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The Adirondacks: Home
Current Local Newspapers that are likely to contain information about the ADK Park
This daily newspaper is published in Saranac Lake and has the most Adirondack-related material. It tends to be pro-environmental in its editorial bias and is not overtly hostile towards the APA. Access to current articles is available free.
This daily newspaper is published in Glens Falls and has good coverage of all parts of the Adirondack Park, especially the southern Adirondack/Lake George area. This newspaper is anti-environmental in its editoral bias and is extremely hostile towards the APA. Access to current articles requires a subscription. However, most articles are still available free from their mobile app.
This daily newspaper is published in Plattsburgh and provides coverage for the northern counties of: Clinton, Essex and Franklin. It has good coverage of the Park in general and the northern Adirondack region. It is restrained in its anti-environmental editoral bias and it's mildly hostile toward the APA.
This daily is published in Albany and has fair coverage of the Adirondack Park. Much of its content deals with Adirondack issues before the state government. It tends to be positive in its editoral bias on issues of the environment and neutral on issues regarding the APA.
Russell Banks is an important writer of fiction who makes his home in the Adirondack Region. Many of his novels deal with issues related to living in the Adirondacks. In The Sweet Hereafter, Banks explores the complex relationships of residents in a rural upstate New York community after a tragic bus accident kills a number of their children.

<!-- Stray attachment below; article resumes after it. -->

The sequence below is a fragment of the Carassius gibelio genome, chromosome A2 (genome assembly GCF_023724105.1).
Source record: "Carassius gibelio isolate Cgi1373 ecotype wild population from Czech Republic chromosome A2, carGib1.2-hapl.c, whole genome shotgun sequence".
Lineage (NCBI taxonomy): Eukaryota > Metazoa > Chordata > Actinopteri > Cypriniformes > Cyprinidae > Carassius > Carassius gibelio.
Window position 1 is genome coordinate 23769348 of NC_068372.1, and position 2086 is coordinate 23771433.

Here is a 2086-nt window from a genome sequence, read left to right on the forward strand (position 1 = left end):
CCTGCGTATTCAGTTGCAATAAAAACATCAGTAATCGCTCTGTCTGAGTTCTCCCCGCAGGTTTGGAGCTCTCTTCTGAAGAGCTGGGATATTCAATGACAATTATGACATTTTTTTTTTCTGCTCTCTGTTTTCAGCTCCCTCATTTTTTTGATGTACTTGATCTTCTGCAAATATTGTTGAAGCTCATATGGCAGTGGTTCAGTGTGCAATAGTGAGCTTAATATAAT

Russell Banks is an important writer of fiction who makes his home in the Adirondack Region. Cloudsplitter traces the story of abolitionist John Brown, as seen through the eyes of his son Owen, from his hard-scrabble farm in Lake Placid to his infamous raid at Harper's Ferry. Impressively researched for a work of fiction.
The chief regulating organization in the Park. Since its creation in 1971, it has been the most controversial entity in the Adirondack Park. Its polarizing effect has colored Adirondack politics for 40 years.
Protect the Adirondacks! was formed by the merger of two well-known environmental groups: The Association for the Protection of the Adirondacks, and the Residents' Committee to Protect the Adirondacks, in the early 2000s. This group is considered to be the most radical of the pro-environmental groups.
This national organization maintains a regional presence in Paul Smiths. They publish a number of special studies and reports on regional environmental issues such as: Common Loon Inventories, Grey Wolf re-introduction, Bicknell's Thrush habitat disruption, and more.
Created as part of the APA Act of 1973, the Adirondack Park Local Government Review Board exists "For the purpose of advising and assisting the Adirondack park agency [sic] in carrying out its functions, powers and duties..." It usually has an adversarial relationship with the APA.